OP = W − F
½ [IP − OP] = ½ [(W+F) − (W−F)] = ½ [2F] = F → Fat only image
Today, Dixon-type pulse sequences are offered as a standard fat-suppression technique by nearly every manufacturer, finding clinical utility especially for abdominal imaging at 3.0T. The current GE offerings (IDEAL, Flex) are described above. Siemens has both 2- and 3-point techniques under the generic name DIXON; Philips offers multi-point" Dixon ("mDixon"); Hitachi and Canon have 2-point sequences called "FatSep" and "WFOP" (Water-Fat Opposed Phase) respectively.
Regardless of the details, current Dixon-type sequences all produce four sets of images as shown below: water only, fat only, in-phase, and out-of-phase. The fat-only images offer the potential for fat-quantification. A minor disadvantage is an increase in minimum TR value (required to allow time for collection of the multiple echoes).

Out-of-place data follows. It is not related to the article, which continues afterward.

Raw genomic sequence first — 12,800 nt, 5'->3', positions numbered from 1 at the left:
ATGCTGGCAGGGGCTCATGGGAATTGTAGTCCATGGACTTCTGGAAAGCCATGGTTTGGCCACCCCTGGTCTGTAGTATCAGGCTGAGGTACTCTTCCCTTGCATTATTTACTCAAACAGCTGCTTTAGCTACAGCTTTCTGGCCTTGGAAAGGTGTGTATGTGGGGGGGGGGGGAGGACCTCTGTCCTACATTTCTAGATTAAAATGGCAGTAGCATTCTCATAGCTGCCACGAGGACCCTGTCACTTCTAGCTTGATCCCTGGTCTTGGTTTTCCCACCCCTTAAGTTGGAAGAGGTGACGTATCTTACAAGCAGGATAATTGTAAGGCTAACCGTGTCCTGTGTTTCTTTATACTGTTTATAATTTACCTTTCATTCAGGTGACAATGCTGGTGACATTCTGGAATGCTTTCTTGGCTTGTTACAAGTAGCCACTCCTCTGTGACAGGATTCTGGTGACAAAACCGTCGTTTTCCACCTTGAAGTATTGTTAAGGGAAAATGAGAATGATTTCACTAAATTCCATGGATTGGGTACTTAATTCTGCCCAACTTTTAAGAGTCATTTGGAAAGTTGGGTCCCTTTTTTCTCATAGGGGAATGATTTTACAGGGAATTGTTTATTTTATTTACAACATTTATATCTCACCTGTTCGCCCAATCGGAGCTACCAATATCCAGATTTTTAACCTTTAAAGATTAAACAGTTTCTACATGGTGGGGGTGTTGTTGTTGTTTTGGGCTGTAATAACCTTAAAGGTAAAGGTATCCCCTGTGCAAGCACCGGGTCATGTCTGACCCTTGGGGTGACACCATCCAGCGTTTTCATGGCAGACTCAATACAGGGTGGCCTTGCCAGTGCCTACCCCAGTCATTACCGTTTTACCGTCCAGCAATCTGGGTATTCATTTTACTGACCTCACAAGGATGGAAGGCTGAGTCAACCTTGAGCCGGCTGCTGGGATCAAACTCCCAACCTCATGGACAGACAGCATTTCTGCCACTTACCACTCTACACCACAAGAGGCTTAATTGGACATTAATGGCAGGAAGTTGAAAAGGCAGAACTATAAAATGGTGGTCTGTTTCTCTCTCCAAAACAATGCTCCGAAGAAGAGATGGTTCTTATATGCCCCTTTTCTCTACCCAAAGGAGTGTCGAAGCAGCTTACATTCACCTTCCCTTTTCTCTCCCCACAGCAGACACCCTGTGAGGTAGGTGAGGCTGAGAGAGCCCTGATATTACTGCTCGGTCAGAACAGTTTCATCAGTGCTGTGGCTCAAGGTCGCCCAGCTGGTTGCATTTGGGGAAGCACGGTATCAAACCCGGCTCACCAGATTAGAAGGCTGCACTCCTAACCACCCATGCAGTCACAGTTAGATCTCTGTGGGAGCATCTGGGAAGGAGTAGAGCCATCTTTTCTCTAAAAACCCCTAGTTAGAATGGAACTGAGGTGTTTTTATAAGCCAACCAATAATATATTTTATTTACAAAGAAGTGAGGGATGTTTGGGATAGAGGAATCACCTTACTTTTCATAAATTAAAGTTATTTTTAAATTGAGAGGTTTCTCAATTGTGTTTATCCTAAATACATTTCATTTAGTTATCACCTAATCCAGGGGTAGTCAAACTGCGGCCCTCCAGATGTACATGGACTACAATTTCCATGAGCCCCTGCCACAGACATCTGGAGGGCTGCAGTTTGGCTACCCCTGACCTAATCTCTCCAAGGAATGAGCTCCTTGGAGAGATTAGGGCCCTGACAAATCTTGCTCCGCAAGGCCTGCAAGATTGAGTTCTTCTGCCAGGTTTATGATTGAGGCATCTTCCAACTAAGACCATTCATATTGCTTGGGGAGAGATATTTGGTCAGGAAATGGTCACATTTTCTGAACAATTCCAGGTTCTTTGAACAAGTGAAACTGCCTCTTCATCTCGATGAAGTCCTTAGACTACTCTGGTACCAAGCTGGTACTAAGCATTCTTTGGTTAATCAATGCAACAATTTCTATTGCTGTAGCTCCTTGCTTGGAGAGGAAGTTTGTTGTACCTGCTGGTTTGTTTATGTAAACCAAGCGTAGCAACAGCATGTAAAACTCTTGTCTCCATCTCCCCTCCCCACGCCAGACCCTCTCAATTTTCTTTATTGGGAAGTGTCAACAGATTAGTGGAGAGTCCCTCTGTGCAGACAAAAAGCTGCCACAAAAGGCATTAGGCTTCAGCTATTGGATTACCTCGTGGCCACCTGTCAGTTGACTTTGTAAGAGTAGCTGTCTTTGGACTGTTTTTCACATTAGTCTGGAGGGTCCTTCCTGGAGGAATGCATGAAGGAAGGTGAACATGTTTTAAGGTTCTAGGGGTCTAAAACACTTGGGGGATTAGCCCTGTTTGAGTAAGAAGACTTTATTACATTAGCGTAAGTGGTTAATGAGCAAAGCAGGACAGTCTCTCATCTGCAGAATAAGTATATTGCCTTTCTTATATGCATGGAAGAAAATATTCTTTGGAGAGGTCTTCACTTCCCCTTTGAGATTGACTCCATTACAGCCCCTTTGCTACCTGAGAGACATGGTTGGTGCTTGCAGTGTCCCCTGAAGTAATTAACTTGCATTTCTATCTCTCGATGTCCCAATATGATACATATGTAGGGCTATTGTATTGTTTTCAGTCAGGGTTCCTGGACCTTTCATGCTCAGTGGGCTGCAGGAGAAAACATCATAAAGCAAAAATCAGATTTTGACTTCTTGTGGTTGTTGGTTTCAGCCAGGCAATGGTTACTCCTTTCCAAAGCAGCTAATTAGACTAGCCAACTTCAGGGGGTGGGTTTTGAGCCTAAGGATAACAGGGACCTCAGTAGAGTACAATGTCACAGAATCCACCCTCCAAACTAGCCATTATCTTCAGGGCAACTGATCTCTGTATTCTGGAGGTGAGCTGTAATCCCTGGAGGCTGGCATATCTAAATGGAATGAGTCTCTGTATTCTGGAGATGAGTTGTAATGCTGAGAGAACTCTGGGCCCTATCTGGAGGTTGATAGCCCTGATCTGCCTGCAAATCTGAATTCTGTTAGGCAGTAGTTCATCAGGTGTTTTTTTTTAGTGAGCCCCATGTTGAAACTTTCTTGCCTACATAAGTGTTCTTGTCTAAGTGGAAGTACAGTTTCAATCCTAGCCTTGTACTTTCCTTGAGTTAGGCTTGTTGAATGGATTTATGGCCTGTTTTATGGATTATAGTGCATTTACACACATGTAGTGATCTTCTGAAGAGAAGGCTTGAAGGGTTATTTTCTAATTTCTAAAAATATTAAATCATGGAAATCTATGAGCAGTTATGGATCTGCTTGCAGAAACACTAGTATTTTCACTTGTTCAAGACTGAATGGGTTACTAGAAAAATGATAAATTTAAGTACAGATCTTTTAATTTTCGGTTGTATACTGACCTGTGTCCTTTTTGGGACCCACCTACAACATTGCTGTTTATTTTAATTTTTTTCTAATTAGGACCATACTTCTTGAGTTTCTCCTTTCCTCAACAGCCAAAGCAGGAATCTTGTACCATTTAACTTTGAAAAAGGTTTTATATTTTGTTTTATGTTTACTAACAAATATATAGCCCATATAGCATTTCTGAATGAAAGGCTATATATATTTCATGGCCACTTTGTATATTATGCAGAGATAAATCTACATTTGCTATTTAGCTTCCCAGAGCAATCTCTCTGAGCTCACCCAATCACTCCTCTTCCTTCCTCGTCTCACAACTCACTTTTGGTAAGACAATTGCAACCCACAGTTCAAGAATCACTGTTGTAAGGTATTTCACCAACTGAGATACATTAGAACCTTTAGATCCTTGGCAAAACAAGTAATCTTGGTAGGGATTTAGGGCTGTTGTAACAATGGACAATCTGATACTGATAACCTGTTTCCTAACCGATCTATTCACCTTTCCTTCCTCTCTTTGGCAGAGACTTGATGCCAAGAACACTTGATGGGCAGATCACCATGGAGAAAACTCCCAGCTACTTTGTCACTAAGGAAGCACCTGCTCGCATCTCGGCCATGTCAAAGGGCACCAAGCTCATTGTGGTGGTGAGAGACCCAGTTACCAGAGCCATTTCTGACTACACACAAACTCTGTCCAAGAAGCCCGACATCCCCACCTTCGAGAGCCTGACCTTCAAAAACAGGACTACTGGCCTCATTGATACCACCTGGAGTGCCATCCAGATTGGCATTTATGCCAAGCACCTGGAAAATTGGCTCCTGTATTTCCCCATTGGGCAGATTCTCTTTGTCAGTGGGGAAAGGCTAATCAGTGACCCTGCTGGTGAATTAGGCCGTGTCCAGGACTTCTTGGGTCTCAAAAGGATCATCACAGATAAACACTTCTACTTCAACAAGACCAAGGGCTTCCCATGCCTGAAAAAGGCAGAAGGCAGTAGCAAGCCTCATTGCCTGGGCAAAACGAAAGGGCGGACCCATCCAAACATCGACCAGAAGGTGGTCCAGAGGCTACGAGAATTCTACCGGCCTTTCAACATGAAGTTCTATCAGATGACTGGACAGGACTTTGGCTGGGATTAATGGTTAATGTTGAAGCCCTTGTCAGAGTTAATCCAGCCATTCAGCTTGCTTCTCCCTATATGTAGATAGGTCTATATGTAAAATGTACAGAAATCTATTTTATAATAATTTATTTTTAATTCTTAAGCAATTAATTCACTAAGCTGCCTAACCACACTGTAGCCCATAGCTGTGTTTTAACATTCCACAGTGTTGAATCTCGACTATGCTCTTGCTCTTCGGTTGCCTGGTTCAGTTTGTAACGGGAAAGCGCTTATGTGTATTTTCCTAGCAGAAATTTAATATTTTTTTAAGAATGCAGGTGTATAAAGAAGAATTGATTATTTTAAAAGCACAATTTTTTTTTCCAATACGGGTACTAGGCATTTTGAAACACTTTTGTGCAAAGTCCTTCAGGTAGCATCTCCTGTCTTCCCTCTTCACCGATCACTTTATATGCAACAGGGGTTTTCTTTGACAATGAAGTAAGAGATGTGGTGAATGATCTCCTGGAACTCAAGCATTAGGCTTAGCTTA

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Newer processing techniques for the Dixon method may reduce or eliminate phase-induced fat-water swaps in the future. Seed-growing algorithms have been developed that connect high-confidence areas of water or fat signal with neighboring areas which may falsely converge to the wrong substance.
Dixon WT. Simple proton spectroscopic imaging. Radiology 1984; 153:189-194.
Glover G. Multipoint Dixon technique for water and fat proton and susceptibility imaging, J Magn Reson Imaging 1991;1:521‐530.
Reeder SB, Pineda AR, Wen Z, et al. Iterative decomposition of water and fat with echo asymmetry and least-squares estimation (IDEAL): application with fast spin-echo imaging. Magn Reson Med 2005;54:625-635.
What is meant by in-phase vs out-of-phase imaging?